From my spot on the floor, I looked around and saw what now was the center of my world...the paper and stamps and inks, the bits of metal and ribbon and buttons and beads, the tripods and cameras and photos that come from them. These things have taken over, both my room and my mind. And as much as it is in my nature to want to write articles about the things that I'm most focused on, for now I'm content not to do so. Not now. For now I'm content just to live these take the photos and work with them and create with use the paper and adhesives and embellishments rather than to write about the supplies. It really is such a different way of dealing with life for me. Being and doing rather than writing. But it's ok. Who knows what tomorrow or next week or next year will bring. But for now, it's really ok.

Wednesday, April 12, 2006


"Woe, woe, woe!" called the voice. Woe for my brothers and sisters! Woe for the holy trees! The woods are laid waste. The axe is loosed against us. We are being felled. Great trees are falling, falling, falling."
Voice of the Dryad, Chapter 2, The Last Battle, by C. S. Lewis

Last fall, our neighbor two doors down came over asking about property lines. He was having his land surveyed and they were looking for a point of reference and wanted to know if we knew of any survey pins from when our survey was last done. Apparently there may have been some dispute of the line between his property and the neighbor in between us. My husband talked with him and showed him where the pins were, and I didn't give it much more thought.

Until a couple weeks ago.

We live in a fairly rural, wooded area, and so it is not uncommon to hear the sounds of outdoor machinery from time to time...tractors doing this or that. I noticed, however, that I'd heard the sound of a chain saw a few days in a row and I started to wonder about it. Then one day, as I glanced down the road, I saw a team of horses in the yard of our neighbor two doors down. I knew these to be the horses of an Amish team of men who clear land and buy the wood for whatever their purposes are. I'm not sure how a chain saw fits in to the Amish way of life, but they use the horses to skid the logs to where they need them to be.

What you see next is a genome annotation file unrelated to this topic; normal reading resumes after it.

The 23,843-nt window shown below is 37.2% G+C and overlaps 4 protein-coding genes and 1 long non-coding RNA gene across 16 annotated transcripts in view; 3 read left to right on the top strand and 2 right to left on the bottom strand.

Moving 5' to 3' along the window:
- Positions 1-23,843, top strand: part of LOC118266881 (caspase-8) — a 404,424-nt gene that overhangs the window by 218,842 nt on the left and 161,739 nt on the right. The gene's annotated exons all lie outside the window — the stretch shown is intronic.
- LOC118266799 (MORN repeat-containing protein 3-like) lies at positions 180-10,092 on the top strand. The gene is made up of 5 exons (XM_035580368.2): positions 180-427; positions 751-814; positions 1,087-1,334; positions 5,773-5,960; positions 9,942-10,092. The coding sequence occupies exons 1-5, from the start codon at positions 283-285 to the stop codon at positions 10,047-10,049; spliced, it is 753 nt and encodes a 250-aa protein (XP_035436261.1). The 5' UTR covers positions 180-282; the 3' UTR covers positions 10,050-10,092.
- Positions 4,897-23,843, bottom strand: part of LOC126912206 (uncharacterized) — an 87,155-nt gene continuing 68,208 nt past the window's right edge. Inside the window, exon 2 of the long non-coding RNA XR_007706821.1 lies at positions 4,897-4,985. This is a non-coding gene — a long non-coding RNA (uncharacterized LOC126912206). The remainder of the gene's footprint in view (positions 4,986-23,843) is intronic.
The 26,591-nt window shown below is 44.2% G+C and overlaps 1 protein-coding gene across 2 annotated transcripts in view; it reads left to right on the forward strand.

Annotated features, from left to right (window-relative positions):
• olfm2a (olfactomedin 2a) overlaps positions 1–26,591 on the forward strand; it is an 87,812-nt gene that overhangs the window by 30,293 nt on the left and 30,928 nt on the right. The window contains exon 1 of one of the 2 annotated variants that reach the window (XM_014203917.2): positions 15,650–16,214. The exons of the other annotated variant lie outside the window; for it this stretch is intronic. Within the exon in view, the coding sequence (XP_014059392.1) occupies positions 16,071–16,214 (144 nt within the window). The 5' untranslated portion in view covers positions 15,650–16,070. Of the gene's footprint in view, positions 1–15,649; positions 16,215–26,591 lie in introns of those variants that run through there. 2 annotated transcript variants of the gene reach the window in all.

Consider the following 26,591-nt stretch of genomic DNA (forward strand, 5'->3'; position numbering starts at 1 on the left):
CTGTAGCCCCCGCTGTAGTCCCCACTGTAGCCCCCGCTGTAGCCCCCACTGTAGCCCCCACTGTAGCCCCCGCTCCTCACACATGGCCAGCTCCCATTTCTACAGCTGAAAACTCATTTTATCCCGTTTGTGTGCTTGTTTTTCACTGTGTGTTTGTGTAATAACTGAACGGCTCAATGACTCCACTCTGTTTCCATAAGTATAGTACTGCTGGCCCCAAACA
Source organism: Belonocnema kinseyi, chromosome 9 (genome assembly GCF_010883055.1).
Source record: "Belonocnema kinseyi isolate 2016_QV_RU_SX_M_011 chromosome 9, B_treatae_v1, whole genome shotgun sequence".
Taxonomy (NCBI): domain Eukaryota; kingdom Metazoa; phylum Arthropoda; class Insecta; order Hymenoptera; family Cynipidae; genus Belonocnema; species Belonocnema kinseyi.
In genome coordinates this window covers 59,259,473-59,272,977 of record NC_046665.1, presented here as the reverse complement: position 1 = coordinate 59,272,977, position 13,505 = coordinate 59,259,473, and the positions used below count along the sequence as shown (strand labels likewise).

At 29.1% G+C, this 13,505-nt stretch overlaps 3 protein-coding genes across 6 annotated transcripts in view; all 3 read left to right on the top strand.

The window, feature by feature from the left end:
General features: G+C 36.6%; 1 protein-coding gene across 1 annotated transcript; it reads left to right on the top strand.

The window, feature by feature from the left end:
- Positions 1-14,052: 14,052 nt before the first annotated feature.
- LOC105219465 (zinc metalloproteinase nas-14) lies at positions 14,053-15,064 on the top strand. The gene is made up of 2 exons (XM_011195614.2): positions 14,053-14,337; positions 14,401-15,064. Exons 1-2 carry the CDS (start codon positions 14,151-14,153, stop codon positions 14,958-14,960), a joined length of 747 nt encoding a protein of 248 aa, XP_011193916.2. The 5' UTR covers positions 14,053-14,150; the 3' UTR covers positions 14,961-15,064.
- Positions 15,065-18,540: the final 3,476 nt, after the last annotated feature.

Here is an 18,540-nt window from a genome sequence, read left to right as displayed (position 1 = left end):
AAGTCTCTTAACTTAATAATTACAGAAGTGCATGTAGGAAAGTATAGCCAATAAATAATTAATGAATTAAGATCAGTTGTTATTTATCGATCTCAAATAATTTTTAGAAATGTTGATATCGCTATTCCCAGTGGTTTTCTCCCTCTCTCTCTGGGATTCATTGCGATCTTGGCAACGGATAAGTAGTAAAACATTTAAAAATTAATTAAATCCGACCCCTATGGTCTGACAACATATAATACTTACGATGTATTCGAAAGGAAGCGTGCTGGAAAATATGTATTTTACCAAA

Anyway, I assumed our neighbor must be thinning out his property, as some people do from time to time. My husband does the same here and at his parents' house, taking out the dead and diseased trees to open up space for the younger, healthier trees to grow. But two doors down, the chain saw kept going and going until I glanced out my kitchen window earlier this week and, looking across the property of the neighbor between us, I could see a vast open area where there had not been one before. Dozens and dozens of trees had been felled, their limbless trunks lying all over the upper yard of the man's property.

It was devastating to see. He'd cleared virtually the entire lot. I wanted to cry. The wife from the couple who lives between my house and the tree killer property clearer was outside yesterday and we talked briefly. I felt most the need to offer condolences. "I'm so sorry," I said. "I can't believe what they've done next door!" She shrugged helplessly, clearly feeling the loss of what had been a beautiful area destroyed in the name of subdivision and profit. She and her husband work hard to keep their property beautiful and healthy and alive. I've often been jealous of the gorgeous sanctuary they've created that has most of the birds in the area vying for a spot at their feeders. And while there is still a narrow strip of tall, old trees between their property and the next land over, it will do little -- even after the leaves are full and green -- to buffer them from whatever else the man next door plans to do. I feel terrible for them, like they've been violated. I feel like we've been violated, even two doors away from the destruction. I feel the same way for the land. Whatever the reasons, the fact is that it's been ravaged and it will take generations to begin to mitigate the loss that has been incurred.

Some things, I just do not understand.